For generations, it was often a foregone conclusion for many people that their final days would be spent in a nursing home. In 2005, research showed that at least 35 percent of Americans would receive nursing home care at some point in their lives, with about half of those people staying for a year or longer.
However, in the last decade there has been a significant shift in the utilization of skilled nursing homes. Although the actual number of residents in nursing homes has remained fairly consistent since about 1985, that number as a percentage of the overall over-65 population has declined considerably. In fact, while the number of new nursing homes increased considerably during the late 20th century — there are currently more than 15,000 skilled nursing care facilities in the U.S. — the number of residents has flat lined and even decreased. More nursing homes are closing their doors as the number of residents declines; in Florida, for example, which has more nursing homes than any other state, the average occupancy is just over 70 percent and dropping.
Perceptions of nursing homes are at an all-time low as well. Overall perceptions of nursing homes are not positive — warranted or not — with many people viewing them as the last stop before the funeral home and not an ideal place to live out their last days. Many Baby Boomers, who experienced nursing homes with their parents or grandparents, are adamant that they do not want to go to one of “those places” and thus are looking for other alternatives like home health care. The question, then, is whether or not nursing homes can survive this societal shift, or will they become little more than a relic of the past?
Who Uses Nursing Homes?
By some estimates, there is about a 40 percent chance that any individual will need to live in a nursing home at some point in their life. However, despite the perception that nursing homes are where people “go to die,” a significant portion of nursing home residents are only there temporarily after a major health incident, such as a heart attack or stroke, when they need care around the clock. For those residents who stay longer, most have multiple chronic conditions that require constant care, including cognitive decline (such as Alzheimer’s and dementia patients) and those who have lost functional capacity and have issues such as incontinence.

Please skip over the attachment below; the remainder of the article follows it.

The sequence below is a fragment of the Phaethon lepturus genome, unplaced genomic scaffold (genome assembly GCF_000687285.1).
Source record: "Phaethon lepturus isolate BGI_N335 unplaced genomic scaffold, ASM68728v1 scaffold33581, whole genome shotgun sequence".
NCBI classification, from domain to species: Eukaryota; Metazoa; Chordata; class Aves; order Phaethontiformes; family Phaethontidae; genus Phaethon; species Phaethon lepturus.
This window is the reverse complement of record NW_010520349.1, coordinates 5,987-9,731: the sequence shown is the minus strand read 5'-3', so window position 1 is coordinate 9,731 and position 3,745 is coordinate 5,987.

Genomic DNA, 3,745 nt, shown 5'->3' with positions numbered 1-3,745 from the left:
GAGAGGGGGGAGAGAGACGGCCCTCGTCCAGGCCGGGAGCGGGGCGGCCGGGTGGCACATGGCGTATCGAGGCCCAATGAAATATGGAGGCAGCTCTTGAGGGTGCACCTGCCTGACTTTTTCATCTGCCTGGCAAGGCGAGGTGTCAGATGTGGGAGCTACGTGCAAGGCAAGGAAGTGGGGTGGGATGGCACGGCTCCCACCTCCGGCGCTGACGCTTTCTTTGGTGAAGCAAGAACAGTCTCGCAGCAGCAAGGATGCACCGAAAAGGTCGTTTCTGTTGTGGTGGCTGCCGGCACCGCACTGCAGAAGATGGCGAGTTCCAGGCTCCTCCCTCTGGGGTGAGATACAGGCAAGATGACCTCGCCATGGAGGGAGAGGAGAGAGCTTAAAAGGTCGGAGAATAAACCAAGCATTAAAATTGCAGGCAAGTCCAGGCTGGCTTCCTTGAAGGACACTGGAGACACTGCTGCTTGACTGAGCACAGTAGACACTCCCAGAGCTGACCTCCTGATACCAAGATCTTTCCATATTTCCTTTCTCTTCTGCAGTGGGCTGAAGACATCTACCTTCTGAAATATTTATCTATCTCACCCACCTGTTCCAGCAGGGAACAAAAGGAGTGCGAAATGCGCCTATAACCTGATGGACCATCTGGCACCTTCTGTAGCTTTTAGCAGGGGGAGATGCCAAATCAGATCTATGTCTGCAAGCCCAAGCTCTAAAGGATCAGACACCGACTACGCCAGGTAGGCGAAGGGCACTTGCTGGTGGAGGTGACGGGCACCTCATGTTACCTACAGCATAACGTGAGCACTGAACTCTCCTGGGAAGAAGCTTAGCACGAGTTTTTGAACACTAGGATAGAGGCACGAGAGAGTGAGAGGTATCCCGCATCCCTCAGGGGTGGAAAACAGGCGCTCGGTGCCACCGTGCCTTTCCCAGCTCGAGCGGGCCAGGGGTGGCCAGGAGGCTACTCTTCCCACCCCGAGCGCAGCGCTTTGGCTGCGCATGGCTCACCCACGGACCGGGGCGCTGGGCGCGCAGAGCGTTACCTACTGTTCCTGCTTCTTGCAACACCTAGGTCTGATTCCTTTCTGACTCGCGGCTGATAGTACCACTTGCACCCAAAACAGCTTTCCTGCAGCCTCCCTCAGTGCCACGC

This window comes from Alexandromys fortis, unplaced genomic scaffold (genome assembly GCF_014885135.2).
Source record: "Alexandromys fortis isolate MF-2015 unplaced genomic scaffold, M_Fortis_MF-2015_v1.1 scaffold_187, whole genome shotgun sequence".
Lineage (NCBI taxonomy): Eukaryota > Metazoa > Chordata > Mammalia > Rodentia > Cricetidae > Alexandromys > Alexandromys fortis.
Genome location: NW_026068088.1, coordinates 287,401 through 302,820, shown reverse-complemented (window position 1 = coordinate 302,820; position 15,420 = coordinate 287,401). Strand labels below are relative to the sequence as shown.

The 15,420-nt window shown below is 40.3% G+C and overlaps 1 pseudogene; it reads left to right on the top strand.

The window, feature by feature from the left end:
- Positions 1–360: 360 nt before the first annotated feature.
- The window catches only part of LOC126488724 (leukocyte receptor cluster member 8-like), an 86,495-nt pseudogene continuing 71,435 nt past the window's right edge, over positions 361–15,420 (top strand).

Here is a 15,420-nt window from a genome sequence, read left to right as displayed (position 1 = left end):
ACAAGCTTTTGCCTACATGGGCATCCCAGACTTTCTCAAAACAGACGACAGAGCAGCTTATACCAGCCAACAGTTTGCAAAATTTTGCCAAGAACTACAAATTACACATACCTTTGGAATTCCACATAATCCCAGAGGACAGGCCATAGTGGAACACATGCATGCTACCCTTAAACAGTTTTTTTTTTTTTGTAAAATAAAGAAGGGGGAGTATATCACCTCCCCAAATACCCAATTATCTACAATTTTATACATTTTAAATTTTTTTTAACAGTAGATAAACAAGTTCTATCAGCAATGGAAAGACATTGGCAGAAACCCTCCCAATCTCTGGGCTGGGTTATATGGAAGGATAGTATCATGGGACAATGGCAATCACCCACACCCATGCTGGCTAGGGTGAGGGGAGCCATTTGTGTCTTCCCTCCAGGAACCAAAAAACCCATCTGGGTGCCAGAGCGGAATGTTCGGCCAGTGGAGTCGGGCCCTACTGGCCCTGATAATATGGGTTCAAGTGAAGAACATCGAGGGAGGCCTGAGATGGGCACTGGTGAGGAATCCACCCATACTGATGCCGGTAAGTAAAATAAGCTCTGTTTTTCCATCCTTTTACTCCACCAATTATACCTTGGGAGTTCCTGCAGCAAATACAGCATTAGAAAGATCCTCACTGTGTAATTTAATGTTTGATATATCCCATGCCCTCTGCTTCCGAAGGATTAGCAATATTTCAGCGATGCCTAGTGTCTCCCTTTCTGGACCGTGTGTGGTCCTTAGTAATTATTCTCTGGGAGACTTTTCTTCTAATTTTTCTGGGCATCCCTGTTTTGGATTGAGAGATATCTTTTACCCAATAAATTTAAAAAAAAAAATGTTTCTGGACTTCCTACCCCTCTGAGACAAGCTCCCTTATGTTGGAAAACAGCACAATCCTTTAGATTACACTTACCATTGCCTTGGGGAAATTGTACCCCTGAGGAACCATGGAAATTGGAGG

Still, despite the place that nursing homes have in the health care continuum, the Baby Boomer generation is the first to demand — and find — other options.
Trends Contributing to Nursing Home Decline
A negative perception of nursing homes is not the only contributing factor to their decline. Some of the other factors causing the decline include:
Improved health overall. The Baby Boomer generation (and those coming after) are far healthier than the generation that came before. Research suggests that by 2030, older adults will be healthier than ever, thanks to better diets, more exercise, and medical advances that have rendered formerly fatal conditions manageable — or nonexistent. Simply put, fewer older adults are going to need nursing home services in the future.
Growth in assisted living facilities. For many older adults, health conditions are manageable, and they simply need a bit of assistance with certain tasks — or may simply want a more carefree lifestyle after retirement. The growth of assisted living communities fills these needs, allowing adults to live mostly independently while providing the basic services they need.
Advances in “Aging in Place.” Many Baby Boomers prefer to remain at home for as long as possible, and advances in technology have made it possible to “age in place” safely.
Costs. Nursing homes are expensive, and while Medicare will cover some costs for some patients, the number of “private pay” patients who cover their own expenses has declined significantly. With the availability of more affordable care options, including home health care, it simply makes more financial sense for many patients to choose a different option.
Home Is the Future Nursing Home
Multiple studies and government demonstration programs continue to prove that in-home care costs less and leads to better outcomes than other forms of care. As the older population rises, and more people use Medicare and Medicaid, the need to control costs is a major priority. Not to mention, individuals tend to be happier and more comfortable at home, which contributes to improved outcomes. With advances in home health technology, including more advanced home health software, improved monitoring via wearable devices, and other advances, many individuals who would previously have needed nursing home care will potentially avoid being admitted altogether.
Still, despite declines in utilization, there are few who believe nursing homes will disappear entirely. Even with better health and additional options, there will be those individuals who need residential care, in particular those with cognitive conditions who need a Memory Care unit. It’s likely that the overall perception of nursing homes will change, shifting from a permanent and final solution to a temporary option to support patients until they can return home to receive care there.
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